This 174 page book is mainly a collection of wartime despatches and is very ably introduced by the men who have compiled them, John Grehan and Martin Mace. They correctly point out the crucial factor for the Norwegian campaign of 1940, air superiority. As the Allies never achieved air superiority over Norway their attempts at contesting the German invasion forces were doomed.
From a Swedish perspective it is of special interest to see how clearly the value of the Swedish port of Luleå is stated. "To interfere with ore supplies to Germany from Luleå" is the second priority of the British forces. After that came preserving "a part of Norway as a seat of Government for the Norwegian King and Government". I incorrectly supposed that Luleå came after that.
On the other hand, the despatches and reports from Operation Claymore, the March 1941 raid on the Norwegian Lofoten Islands, are full of successful action. It was time for Hitler to taste some of his own medicine - the element of surprise. To attain this the Royal Navy first had to reach an exactness of timing, and so it did. The list of shipping and factories (fish oil plants) destroyed is impressive.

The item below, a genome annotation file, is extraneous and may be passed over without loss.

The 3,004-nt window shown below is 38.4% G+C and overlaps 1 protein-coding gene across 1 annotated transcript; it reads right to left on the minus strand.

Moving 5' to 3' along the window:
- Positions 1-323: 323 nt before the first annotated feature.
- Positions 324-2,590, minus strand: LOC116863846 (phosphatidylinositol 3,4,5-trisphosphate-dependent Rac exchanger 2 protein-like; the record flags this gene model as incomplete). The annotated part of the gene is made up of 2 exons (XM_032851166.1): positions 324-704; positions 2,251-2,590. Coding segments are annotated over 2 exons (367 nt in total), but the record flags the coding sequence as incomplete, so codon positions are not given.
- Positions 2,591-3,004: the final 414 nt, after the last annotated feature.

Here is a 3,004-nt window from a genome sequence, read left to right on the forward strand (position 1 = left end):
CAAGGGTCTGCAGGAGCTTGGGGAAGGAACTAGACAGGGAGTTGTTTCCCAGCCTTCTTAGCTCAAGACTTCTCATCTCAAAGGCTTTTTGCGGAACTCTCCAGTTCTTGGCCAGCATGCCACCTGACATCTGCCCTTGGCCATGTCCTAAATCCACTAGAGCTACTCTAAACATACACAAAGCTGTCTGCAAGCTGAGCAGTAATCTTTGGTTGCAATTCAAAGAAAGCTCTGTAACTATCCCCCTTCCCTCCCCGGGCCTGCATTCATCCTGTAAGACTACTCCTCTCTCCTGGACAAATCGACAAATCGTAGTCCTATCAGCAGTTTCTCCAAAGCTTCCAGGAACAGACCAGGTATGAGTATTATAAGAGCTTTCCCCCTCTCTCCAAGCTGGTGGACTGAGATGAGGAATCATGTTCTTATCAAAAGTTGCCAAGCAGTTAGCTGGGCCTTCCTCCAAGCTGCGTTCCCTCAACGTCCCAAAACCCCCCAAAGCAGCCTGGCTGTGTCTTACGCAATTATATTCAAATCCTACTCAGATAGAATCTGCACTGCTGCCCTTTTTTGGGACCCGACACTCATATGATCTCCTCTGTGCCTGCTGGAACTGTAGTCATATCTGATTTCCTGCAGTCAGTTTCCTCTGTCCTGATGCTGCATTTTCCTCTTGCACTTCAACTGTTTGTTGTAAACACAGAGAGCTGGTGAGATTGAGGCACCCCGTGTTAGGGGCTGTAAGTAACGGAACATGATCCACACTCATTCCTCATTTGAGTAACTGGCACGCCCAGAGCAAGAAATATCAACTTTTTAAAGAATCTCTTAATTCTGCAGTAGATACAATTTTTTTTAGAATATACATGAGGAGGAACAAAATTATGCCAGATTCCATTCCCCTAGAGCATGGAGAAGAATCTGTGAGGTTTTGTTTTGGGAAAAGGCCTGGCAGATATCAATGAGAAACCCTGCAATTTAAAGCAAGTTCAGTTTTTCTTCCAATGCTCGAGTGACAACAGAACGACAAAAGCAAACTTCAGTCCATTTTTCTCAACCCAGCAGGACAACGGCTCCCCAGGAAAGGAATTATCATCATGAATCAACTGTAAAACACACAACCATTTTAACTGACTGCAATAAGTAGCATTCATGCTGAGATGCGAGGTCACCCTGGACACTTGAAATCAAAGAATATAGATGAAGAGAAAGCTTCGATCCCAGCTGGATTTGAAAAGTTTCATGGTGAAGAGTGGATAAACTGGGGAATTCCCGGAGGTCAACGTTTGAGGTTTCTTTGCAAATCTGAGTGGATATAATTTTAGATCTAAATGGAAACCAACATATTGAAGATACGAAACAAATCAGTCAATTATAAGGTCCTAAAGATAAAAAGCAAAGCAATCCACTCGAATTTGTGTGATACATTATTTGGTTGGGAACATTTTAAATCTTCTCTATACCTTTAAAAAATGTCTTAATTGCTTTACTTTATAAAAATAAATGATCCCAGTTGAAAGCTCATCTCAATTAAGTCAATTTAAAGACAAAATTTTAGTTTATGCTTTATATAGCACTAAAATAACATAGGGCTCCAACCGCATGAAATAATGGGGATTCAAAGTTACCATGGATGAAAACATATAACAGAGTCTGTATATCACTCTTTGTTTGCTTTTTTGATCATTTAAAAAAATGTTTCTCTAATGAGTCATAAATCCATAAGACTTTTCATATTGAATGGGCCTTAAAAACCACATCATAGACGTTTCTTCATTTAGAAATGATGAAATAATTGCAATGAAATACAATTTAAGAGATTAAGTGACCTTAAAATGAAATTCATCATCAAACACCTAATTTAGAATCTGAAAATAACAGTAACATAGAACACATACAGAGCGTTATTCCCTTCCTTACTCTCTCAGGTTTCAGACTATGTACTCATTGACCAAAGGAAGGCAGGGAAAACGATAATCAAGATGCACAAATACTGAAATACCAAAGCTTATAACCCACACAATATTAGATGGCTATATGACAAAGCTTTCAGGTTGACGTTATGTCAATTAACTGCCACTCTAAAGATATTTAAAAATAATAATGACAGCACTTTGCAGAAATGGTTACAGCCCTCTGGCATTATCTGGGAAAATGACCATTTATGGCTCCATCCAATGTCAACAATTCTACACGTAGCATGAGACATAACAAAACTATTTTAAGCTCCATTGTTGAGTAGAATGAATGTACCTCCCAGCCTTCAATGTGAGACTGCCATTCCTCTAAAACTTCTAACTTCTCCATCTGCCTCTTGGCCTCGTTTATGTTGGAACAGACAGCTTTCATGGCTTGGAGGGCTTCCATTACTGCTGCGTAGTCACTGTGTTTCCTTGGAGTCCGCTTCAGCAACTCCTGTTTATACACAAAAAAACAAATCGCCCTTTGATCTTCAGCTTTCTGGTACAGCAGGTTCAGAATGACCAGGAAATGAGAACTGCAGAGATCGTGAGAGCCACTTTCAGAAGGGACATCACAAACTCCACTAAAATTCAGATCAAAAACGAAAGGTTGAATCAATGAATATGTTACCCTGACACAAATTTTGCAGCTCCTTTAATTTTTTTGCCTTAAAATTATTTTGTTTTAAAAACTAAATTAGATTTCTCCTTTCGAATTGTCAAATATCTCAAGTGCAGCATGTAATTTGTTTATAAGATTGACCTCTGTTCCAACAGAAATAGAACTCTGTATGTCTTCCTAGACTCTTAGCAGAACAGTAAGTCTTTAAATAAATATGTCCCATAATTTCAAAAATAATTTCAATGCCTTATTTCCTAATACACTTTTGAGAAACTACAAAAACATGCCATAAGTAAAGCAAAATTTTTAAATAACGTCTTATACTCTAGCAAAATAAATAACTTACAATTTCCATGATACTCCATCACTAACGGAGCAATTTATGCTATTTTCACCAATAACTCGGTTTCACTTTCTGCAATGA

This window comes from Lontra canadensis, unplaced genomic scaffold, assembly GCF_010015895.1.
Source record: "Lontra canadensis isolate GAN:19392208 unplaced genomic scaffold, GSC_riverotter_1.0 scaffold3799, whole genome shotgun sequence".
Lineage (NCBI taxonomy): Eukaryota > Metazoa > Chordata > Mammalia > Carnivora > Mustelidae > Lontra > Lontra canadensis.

From a Norwegian perspective it is pleasant to read how highly the Norwegian detachment commanded by Captain Martin Linge was praised. In the relevant passage it becomes clear why Martin Linge became the founder of the most celebrated Norwegian WWII unit, the Linge Company of the Special Operations Executive.
For researchers the index of persons is great. There are not that many illustrations (16) but the book still gets a high score as it constitutes a source of great historical value.